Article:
Category Archives: Geography

Reelfoot Lake

Today Karen and I took a departure from our normal Friday schedules and went with Dr. Mark Simpson and Helmut Wenz to Reelfoot Lake with part of Dr. Simpson’s Geography 201 (Physical Geography) class.

It was a lot of fun, however cold, but I was able to get some decent photo work done while the sun was out. I need the photos to use in my Scholar’s research and to include in my PowerPoint presentation for Geography 201 (Methods in Geoscience) next Tuesday. We are giving presentations summarizing the literature reviews we have worked on this semester. I still need to add more lit to mine…so it should be a fun weekend.

I’ll post the photos on Flickr sometime later for those interested.

What are the goals of terrorism?

Is anybody up to reading an essay? I wrote this last night (a little over 1,000 words) and I’m looking for a good critique. It’s all that is on my mind right now, geographically speaking, right now so somebody read it!

*Begin long essay*
What are the goals of terrorism?
In a post-9/11 world in which so much media attention is given to the various forms and acts of terrorism both at home and abroad, almost all Americans have been affected by terrorism either directly or psychologically. Many do not even know how to define terrorism, as its meaning has changed numerous times since the word originated in the French Revolution (White 2003:5). The best way to characterize terrorism may be to explain what it is not: it is not conventional warfare, in which both sides in the fight are comprised of standard militaries from a country or countries. It is not merely guerrilla warfare, in which smaller forces use surprise attacks on a larger military organization to achieve its goals. However, it is possible for a group to carry out terrorist attacks in the midst of these types of conflicts. Thus, in order to define terrorism as different from these forms of warfare, the question “What does terrorism have as its goal?” must be answered.

According to Glassner and Fahrer (2004:292), terrorism is the use of violence or threatened violence against anybody in society, including innocent civilians, in order to achieve a political goal. This definition, however, is broad and could arguably be considered a part of conventional or guerilla warfare, as those situations also involve the use of violence to achieve political goals, and civilians are frequently affected in addition to military personnel. Examining the goals of religious, ethnic, and nationalistic terrorists will help clarify the definition. This paper seeks to examine the goals of these types of terrorism using a selection of modern acts of terrorism as examples and the implications these have for the future of terrorism.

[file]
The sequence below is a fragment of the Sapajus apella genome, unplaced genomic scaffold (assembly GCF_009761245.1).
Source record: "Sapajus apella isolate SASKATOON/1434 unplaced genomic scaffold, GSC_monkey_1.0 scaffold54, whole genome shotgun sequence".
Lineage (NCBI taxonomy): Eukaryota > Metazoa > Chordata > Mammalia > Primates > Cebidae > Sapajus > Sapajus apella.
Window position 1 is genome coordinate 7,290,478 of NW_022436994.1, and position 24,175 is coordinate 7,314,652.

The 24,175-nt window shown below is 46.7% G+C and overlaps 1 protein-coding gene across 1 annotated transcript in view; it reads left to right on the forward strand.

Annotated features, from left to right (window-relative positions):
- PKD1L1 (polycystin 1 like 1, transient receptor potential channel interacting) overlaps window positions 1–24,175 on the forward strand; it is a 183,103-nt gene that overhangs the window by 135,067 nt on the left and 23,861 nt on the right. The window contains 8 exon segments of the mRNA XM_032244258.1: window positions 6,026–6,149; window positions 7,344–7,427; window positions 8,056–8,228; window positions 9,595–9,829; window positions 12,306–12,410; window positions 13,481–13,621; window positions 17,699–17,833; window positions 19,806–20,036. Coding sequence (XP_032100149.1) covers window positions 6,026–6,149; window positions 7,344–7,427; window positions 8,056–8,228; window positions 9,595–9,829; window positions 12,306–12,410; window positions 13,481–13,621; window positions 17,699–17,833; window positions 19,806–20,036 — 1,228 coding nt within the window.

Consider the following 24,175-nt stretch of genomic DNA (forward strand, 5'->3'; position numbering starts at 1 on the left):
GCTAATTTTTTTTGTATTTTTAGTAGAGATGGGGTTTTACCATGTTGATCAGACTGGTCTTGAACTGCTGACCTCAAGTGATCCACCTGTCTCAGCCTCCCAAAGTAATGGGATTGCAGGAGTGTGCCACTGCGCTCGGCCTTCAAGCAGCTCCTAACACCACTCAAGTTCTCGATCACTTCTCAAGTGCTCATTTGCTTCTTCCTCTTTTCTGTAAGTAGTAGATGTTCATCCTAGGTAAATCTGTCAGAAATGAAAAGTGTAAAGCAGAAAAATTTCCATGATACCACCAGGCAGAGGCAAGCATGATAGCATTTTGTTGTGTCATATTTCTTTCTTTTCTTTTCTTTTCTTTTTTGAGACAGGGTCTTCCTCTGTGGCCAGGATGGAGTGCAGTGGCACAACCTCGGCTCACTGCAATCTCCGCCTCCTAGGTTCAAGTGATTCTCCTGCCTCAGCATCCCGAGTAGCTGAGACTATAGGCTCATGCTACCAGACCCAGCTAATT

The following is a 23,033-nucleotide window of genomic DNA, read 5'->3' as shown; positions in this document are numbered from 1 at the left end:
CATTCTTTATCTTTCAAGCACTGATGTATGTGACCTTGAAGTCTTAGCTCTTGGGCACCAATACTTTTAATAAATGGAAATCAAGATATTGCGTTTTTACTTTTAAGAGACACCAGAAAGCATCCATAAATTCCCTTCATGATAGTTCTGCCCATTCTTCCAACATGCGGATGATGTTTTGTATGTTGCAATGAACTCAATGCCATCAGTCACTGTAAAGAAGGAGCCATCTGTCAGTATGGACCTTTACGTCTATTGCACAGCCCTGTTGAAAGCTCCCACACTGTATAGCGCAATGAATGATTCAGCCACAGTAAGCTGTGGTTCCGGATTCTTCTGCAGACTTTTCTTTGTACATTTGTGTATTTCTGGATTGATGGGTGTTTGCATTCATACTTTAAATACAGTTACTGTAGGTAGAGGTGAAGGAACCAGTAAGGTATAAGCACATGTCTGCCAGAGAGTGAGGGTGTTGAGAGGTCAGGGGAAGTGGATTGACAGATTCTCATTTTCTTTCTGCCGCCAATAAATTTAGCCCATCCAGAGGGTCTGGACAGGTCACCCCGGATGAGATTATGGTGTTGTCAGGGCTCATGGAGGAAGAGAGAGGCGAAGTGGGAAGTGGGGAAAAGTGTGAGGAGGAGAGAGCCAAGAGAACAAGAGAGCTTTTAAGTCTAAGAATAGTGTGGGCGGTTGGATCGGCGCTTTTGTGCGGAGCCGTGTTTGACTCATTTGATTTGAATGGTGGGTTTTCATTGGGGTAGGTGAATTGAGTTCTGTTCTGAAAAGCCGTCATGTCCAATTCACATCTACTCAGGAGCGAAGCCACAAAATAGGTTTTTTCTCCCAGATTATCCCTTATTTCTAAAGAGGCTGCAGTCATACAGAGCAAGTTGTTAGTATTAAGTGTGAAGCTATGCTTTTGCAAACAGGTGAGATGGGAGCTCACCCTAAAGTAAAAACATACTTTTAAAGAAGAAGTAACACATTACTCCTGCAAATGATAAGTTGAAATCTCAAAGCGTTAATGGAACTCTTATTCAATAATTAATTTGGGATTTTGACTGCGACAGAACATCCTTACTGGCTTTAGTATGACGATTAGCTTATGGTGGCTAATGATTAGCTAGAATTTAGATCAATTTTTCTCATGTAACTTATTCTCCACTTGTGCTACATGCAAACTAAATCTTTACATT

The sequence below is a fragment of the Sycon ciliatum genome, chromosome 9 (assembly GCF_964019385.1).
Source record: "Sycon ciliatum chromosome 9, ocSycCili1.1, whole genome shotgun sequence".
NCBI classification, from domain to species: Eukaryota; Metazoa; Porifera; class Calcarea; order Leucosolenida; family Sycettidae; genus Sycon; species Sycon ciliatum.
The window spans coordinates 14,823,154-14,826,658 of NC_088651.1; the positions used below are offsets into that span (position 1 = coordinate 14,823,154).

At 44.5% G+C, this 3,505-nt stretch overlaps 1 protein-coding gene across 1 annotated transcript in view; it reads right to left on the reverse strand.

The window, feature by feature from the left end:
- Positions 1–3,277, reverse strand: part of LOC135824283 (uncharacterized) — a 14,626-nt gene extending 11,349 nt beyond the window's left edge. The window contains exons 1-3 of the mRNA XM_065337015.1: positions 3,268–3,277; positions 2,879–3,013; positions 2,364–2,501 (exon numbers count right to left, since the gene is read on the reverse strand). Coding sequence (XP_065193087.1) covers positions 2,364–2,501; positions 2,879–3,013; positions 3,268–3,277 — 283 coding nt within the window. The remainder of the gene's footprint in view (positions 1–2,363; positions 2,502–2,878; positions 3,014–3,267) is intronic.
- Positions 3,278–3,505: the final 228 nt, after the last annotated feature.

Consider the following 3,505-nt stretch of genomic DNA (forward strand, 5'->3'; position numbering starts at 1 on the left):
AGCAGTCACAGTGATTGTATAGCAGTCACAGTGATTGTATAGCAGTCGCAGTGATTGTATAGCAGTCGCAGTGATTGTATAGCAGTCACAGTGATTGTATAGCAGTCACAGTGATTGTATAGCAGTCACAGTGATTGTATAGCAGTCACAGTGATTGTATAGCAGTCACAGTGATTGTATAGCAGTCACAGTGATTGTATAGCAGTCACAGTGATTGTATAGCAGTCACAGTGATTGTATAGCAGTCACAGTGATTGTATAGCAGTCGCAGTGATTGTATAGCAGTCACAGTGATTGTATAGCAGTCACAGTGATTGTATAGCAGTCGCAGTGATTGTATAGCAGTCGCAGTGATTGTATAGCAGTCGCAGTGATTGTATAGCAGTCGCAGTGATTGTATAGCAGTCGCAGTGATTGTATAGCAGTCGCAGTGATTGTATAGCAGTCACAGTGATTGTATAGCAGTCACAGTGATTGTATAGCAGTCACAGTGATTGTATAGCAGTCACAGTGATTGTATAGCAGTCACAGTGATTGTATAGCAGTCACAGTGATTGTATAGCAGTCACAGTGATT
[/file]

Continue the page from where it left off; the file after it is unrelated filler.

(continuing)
Goals of religious terrorism
Religious terrorism, according to Hoffman (1998:94), often becomes a holy act for the terrorist that is justified as a “necessary expedient for the attainment of their goals.” Those engaged in religious terrorism may attempt to push their religion or morality onto others and likely consider themselves to be at war with anyone not of the same mindset. Hoffman (1998:95) believes that this creates a much larger set of “enemies” for the religious terrorist.

Muslims, Jews, and Christians have all committed acts of terror to convert people to their God or [eliminate] opposition. Islamic terrorism is the most widely known variety of religious terrorism, coming from the desire of Islamic extremists to spread Islamic law (like that in Iran) to other Muslim States and the conversion of non-Muslim States to Islam. As Hoffman points out, the Iranian Ayatollah Khomeini told his followers in 1980, “We must strive to export our Revolution throughout the world,” (1998:95). The declaration of jihad on Americans and Jews in 1998 by Osama bin Laden was made because he said Americans were occupying the Arabian Peninsula (Islamic holy land) and “plundering its riches, dictating to its rulers, humiliating its people … and turning its bases in the Peninsula into a spearhead through which to fight the neighboring Muslim people” (Washington Post 1998: n.p.). This was the justification needed by al Qaeda to carry out the [attacks] on the World Trade Center and Pentagon in 2001.